Preparing for the Ultimate Vacation

The advantages of starting early

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Scott Holsopple

How many of you have taken time off from work for a family vacation?

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With the new year comes a new set of vacation days for many workers. Perhaps some have already started planning their next trip, even if it is months away. Eventually you pack your bags and everyone loads into the car in anticipation of the event. Now, how many of you have been in the car, looked at your spouse and asked, “So, where are we headed?”

Most people spend a decent amount of time planning their trips, from picking the destination to mapping out the route they’ll take to get there. Much preparation goes into that week of freedom. Advanced planning allows you to start saving for such an event ahead of time. Making a plan could provide you with the resources to do those extras that make a family vacation special. Not to mention, planning and preparing a budget can help prevent overspending and overshadowing the memories you’ve created.

Given the amount of time people spend on their vacation plans, it was alarming to see the Charles Schwab Retirement Income Study, which shows the number of people who have calculated how much income they’ll need in retirement.

According to the study, 64 percent of respondents indicated they had less than one year of cash living expenses saved for retirement, and one-third of respondents said they had not even determined what their essential living expenses in retirement would be.

This study wouldn’t be so overly alarming except for the fact that the respondents were just five years away from retirement. Those five years still provide some time for creating a strategy to have the retirement you want, but starting earlier allows you to plan for those extras, just like with vacations. Like the couple in the car, it is hard to get there when you don’t know where you’re going.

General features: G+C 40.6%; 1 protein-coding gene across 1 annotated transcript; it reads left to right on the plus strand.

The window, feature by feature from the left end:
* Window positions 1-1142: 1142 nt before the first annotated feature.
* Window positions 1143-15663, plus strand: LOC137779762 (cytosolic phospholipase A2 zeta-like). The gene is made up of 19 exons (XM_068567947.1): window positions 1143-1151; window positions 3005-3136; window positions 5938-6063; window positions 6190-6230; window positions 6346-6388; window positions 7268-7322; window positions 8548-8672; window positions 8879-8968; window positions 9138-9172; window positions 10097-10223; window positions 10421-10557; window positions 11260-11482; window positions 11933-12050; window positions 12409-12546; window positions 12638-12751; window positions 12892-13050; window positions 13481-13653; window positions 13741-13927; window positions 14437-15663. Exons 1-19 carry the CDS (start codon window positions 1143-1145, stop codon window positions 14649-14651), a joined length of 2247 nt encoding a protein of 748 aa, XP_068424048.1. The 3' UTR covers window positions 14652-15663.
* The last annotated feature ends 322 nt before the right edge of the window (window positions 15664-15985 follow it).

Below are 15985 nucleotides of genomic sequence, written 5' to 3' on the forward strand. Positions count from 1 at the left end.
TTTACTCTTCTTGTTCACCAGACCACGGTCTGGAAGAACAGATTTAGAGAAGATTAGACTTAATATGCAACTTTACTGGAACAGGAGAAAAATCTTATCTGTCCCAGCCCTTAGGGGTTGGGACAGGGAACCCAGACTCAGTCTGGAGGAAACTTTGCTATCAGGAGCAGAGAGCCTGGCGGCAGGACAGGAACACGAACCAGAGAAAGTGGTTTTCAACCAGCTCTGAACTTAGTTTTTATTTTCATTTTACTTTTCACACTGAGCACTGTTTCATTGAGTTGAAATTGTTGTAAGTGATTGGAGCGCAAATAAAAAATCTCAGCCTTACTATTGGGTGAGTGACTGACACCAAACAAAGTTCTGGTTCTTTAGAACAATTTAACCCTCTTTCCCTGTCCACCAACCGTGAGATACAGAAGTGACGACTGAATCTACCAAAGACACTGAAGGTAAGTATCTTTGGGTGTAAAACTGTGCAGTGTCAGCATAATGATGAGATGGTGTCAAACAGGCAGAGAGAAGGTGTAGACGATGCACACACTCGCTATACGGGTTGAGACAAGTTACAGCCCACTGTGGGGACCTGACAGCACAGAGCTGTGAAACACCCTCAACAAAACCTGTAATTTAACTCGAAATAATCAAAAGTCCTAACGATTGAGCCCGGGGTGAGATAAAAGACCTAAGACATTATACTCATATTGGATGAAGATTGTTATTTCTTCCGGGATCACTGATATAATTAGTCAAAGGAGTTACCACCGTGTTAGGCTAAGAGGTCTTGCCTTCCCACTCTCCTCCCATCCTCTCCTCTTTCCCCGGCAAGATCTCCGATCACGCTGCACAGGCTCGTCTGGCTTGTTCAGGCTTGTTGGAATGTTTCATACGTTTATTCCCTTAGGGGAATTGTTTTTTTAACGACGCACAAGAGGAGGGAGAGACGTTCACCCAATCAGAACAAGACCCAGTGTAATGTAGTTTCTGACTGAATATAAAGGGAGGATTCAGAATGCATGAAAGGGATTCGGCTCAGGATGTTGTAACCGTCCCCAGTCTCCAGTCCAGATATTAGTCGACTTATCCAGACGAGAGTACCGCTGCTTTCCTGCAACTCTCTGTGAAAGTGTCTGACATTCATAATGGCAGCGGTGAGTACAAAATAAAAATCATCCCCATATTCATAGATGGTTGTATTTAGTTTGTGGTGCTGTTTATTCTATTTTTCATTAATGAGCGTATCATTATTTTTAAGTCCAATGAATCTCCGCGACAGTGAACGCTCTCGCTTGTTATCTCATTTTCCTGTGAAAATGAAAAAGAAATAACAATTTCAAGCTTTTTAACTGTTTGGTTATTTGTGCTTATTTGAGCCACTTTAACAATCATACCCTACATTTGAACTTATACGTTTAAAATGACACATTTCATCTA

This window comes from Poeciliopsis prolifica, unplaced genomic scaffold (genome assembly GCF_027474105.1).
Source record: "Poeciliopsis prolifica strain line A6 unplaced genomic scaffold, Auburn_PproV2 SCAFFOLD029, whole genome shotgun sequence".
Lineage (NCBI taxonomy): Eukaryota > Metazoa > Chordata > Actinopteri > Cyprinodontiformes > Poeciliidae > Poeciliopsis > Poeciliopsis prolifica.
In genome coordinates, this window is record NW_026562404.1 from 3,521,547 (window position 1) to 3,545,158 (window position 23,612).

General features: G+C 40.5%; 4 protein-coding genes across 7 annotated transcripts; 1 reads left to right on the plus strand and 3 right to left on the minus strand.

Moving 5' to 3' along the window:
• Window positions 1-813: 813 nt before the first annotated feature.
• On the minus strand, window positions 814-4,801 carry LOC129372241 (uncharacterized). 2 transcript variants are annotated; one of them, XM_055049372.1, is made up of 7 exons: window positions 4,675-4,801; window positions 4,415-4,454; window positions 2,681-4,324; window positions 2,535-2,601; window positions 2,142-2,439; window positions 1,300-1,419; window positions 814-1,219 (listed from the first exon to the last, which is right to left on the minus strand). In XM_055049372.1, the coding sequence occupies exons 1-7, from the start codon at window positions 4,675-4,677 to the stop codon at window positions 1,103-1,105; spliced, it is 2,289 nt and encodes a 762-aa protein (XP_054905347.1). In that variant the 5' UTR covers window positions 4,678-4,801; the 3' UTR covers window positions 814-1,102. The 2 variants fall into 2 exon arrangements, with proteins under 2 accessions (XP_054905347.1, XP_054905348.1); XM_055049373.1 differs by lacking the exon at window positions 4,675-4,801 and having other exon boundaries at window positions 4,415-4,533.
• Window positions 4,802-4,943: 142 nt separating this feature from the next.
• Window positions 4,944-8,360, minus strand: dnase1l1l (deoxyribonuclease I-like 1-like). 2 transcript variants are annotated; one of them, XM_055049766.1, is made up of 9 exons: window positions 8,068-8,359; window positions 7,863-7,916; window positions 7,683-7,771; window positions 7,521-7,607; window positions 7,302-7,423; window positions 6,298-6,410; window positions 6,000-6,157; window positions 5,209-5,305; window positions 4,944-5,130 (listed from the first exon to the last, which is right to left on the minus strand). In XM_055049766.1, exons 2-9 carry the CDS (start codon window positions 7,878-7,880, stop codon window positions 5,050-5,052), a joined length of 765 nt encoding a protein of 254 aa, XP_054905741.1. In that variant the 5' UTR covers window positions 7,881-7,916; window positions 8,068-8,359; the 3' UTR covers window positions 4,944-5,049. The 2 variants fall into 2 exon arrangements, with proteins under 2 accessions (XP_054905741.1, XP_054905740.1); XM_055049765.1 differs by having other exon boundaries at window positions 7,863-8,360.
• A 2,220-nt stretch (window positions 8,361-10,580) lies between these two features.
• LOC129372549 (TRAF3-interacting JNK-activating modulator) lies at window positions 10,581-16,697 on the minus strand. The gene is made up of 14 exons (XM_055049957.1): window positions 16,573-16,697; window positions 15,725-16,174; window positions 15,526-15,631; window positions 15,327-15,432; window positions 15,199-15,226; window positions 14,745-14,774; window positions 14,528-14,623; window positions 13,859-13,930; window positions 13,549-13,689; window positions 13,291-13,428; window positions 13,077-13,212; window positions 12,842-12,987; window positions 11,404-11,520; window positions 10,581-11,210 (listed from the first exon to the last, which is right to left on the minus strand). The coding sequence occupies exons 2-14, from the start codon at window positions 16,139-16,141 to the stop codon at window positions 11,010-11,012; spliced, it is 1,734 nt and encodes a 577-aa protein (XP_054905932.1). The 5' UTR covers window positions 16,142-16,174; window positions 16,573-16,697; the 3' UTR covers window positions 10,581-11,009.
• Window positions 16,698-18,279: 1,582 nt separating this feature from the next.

So whether you are five years or 35 years from your desired retirement age, make sure you’ve taken the following steps:

Picture what your retirement will look like. Are you planning on extensive travel? Do you want to pursue a hobby? Have you been thinking about starting a new business? Each of these will require different savings. You won’t know how much to save if you haven’t pictured for what you’re saving.

Use your current contributions to determine the future value of your savings. By calculating what your retirement account values could be worth in the future, you’ll know if your current contribution amounts are acceptable or if you need to make adjustments to meet your goals. There are a number of online calculators available to help you find this number.

Review your current expenses. Determine how much you are spending each month on essentials. That should give you a good idea of which expenses you’ll still have when you retire.

You’ll want to review these numbers every so often to make sure you are still on track to reach your goals. If your goals have changed, then you can readjust your plan. The start of a new year is as good a time as any to reevaluate progress and make adjustments.

Setting a strategy for retirement doesn’t need to take hours of your time. Spending just a few minutes each quarter, even less than what might be spent on vacation planning, can help prepare you for what should be the best vacation of all.

Scott Holsopple is the president and CEO of Smart401k, offering easy-to-use, cost-effective 401(k) advice and solutions for the everyday investor. His advice has been featured on various news outlets, including FOX Business, USA Today and The Wall Street Journal. Keep tabs on Scott on Twitter and Facebook.